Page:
Due to some sort of cartographic error, all of the fjords (or fiords to the hard of spelling) in New Zealand’s “Fiordlands” area have been given the name “sound”: Milford Sound, Doubtful Sound and so on.
The difference between a Fjord and a Sound can easily be discovered by using your favourite search engine – a facility that was not available to Captain Cook and the other early discoverers of New Zealand.
Anyway, we went had a a trip to Milford Sound to discover for ourselves what all the fuss was about, not yet having been to see the Norwegian fjords.
Wow! Wow! Wow! Wow! At the risk of sounding like a dog that has lost half its voice wow again!
If a picture can paint 1,000 words then here we go have a gander…
Sadly due to a problem with the rented camper van and a delay to the start of our trip, my elder daughter (Beth) who was only with us for a few days missed this part of the trip, so the photo above is Marc, Anna and I on a boat trip looking at the nature in the “sound”.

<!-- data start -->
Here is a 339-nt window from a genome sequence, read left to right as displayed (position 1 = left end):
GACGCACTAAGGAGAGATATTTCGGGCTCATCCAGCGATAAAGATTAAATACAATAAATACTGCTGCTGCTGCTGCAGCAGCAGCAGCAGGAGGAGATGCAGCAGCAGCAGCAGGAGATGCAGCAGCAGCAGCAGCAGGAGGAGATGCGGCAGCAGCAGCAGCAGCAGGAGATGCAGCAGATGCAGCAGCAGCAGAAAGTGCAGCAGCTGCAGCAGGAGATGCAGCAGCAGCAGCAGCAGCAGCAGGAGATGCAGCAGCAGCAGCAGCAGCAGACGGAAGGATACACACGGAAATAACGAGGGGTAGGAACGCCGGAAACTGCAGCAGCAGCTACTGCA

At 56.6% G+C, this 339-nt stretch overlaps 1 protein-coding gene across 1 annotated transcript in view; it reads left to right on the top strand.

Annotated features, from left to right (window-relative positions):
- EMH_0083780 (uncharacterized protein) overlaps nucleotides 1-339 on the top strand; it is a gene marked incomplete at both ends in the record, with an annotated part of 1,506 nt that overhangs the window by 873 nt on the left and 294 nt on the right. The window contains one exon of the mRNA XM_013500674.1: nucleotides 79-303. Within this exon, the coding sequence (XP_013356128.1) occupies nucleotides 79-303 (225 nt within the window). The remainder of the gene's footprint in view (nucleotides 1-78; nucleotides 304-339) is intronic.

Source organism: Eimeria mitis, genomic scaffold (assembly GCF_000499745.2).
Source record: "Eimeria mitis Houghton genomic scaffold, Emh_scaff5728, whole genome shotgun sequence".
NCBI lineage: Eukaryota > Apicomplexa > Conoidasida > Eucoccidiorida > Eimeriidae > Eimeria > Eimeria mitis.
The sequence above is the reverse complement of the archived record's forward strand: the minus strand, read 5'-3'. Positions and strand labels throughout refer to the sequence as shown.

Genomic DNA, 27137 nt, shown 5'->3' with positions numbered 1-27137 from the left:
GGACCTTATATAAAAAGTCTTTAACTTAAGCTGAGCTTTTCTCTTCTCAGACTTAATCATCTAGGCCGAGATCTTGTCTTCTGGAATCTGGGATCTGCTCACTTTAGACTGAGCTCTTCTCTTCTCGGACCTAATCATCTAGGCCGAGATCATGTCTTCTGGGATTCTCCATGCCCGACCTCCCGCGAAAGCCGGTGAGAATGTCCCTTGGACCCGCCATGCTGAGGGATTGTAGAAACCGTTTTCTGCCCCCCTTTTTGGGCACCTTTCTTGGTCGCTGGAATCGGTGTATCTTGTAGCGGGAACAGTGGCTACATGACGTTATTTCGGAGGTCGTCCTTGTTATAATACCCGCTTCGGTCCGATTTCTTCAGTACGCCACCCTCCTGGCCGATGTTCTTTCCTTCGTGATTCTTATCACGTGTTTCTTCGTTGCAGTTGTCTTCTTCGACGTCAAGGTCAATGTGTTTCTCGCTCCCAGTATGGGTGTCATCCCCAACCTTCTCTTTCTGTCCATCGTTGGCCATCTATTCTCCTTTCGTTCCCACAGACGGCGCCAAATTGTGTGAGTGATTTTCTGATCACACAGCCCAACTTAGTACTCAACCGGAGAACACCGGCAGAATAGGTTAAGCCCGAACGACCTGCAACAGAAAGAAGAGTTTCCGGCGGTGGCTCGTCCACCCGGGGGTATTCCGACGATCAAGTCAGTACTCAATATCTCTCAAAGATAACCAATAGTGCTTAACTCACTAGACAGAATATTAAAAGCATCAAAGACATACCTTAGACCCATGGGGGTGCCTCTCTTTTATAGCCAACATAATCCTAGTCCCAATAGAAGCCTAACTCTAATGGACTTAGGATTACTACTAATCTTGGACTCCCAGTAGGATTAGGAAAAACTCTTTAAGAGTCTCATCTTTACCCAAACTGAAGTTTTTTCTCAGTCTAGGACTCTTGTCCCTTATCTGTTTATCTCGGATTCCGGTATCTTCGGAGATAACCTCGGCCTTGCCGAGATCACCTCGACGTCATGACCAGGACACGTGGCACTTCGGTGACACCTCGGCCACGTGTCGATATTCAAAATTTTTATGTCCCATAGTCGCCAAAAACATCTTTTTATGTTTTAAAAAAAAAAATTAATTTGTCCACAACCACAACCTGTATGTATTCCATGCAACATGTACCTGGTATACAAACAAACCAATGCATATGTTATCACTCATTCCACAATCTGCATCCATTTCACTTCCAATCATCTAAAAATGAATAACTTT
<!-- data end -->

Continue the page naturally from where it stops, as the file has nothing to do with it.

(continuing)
Did I say wow!?
High cliffs topped with snow, running rivers of snowmelt turning in to cascades as they tumbled past a treasure trove of mineral encrusted rocks into the clearest clear sea. Peace and tranquility even on a boatful of people. Our guide deftly pointed out the way the trees had colonised the sheer rock faces, told us of the marine life around such as fur seals and dolphins, explained how Captain Cook and other actually missed Milford Sound because from sea the break in the wall is not readily discernible, and how the whole area is protected by its world heritage status despite the obvious value of the metals and minerals (including gold) in the magnificent rocks.
The boat even took us INTO the waterfalls so that we could get another perspective on what was going on around us.
Words fail me and at times like this I wish I were a poet to be able to adequately describe what we experienced.
All too soon the three hours were up and we were back on shore admiring the fjord from there, and we did not plan on going to Doubtful Sound – the only other accessible fjord (if you call boat across a lake, then bus, then another boat “accessible”) due to the high cost.
However I will say this… If you are spending time on South Island then make Fiordland a priority and spend at least a week there. You will be glad that you did as it’s not only the fjords but also there is so much to see on the road to get there!